KENAI, Alaska (AP) — The coronavirus pandemic and the bankruptcy of an air carrier have combined to drastically reduce travel through a Southcentral Alaska airport, an official said.

The Kenai Municipal Airport had 18,000 fewer passengers through May compared to same period during the previous year, The Peninsula Clarion reported Tuesday.

There were 6,441 passengers traveling out of Kenai in April 2019 and only 359 in April this year, Airport Manager Mary Bondurant said.

The airport had 7,198 passengers departures in May 2019 compared to 702 in May 2020.

The bankruptcy of RavnAir Group halted the carrier’s flights in early April, which Bondurant said “kind of put a stop to any real traveling out of the Kenai airport.”

RavnAir cited the economic impact of the coronavirus when the company stopped operating on April 5, laying off staff and filing for bankruptcy protection.

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The company operated more than 400 flights per day on 72 aircraft until COVID-19 struck and passenger traffic dropped more than 90%.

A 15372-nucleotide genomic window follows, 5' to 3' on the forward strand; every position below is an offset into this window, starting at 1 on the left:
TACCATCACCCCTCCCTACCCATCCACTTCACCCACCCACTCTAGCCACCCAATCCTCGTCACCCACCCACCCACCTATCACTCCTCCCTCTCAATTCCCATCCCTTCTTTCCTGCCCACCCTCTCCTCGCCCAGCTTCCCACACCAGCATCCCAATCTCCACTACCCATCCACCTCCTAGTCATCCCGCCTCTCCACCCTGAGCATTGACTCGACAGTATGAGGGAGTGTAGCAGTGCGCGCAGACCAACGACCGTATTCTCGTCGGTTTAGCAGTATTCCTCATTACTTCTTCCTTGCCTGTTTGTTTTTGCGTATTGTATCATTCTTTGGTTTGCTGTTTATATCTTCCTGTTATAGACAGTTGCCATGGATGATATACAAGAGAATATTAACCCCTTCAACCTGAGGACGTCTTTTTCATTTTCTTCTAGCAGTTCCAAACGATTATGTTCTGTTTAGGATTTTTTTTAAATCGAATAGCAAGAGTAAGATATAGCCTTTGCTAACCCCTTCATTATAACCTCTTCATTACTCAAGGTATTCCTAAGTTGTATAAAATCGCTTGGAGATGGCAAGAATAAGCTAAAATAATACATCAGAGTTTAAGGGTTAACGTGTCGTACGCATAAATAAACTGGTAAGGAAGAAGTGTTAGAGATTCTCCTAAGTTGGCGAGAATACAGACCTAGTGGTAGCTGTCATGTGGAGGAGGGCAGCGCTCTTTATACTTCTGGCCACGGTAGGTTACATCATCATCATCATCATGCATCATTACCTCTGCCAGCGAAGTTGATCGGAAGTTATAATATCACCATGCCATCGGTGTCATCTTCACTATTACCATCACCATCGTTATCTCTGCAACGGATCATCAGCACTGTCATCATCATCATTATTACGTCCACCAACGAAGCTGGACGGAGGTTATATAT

Before the coronavirus hit the state, about 75% of passengers leaving Kenai were on RavnAir flights, with the rest using Grant Aviation Inc. of Anchorage, which still operates in Kenai, Bondurant said.

Grant operates nine-passenger airplanes, while RavnAir operated planes with more than 30 seats. The airport received about $400,000 annually in revenue from RavnAir and $130,000 from Grant prior to the pandemic, Bondurant said.

Bondurant would welcome the arrival of a new, larger carrier in Kenai.

“Hopefully, we’ll be successful in getting someone in here to pick that back up,” Bondurant said.

For most people, the coronavirus causes mild or moderate symptoms, such as fever and cough that clear up in two to three weeks. But for some — especially older adults and people with existing health problems — it can cause more severe illness, including pneumonia and death.